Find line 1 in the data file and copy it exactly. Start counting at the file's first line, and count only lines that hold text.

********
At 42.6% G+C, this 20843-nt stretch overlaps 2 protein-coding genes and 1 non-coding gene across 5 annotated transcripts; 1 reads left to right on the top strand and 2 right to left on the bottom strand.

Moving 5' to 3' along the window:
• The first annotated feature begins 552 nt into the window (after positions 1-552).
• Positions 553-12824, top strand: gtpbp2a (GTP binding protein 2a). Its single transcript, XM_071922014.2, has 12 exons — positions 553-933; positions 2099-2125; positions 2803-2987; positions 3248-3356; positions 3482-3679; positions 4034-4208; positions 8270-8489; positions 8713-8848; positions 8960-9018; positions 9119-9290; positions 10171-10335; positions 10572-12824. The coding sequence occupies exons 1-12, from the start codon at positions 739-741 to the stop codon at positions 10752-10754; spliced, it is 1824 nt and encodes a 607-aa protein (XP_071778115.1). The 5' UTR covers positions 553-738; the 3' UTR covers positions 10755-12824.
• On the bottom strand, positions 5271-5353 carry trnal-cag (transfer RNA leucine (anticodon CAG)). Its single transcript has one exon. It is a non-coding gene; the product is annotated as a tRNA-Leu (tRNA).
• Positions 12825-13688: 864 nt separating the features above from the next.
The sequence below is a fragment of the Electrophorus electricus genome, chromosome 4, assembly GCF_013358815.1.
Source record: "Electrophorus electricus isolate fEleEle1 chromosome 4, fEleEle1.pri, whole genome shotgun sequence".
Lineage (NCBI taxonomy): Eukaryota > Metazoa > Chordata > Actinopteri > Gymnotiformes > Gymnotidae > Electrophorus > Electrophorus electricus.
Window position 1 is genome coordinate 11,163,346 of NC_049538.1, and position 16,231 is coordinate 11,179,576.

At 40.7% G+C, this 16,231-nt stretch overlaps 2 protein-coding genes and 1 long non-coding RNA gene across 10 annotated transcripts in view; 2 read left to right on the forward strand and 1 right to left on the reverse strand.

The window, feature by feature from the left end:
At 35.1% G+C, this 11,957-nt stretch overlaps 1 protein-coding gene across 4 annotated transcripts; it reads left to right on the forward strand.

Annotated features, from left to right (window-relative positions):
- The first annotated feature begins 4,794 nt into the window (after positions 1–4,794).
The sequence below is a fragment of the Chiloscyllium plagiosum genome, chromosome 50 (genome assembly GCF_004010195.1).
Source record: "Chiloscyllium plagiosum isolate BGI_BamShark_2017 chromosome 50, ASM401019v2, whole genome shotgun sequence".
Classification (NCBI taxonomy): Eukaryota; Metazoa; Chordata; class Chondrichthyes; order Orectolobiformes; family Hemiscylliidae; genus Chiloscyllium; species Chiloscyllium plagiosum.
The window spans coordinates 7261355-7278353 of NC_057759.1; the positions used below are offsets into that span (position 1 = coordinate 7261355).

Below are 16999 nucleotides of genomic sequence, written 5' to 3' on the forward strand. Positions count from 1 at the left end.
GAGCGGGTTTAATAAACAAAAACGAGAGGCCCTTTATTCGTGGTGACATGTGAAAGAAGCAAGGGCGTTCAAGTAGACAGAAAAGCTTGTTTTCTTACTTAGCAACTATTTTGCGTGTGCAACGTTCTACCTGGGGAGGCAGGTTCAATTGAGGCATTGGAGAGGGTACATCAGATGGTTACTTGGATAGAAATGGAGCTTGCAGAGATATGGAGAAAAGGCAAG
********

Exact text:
At 42.6% G+C, this 20843-nt stretch overlaps 2 protein-coding genes and 1 non-coding gene across 5 annotated transcripts; 1 reads left to right on the top strand and 2 right to left on the bottom strand.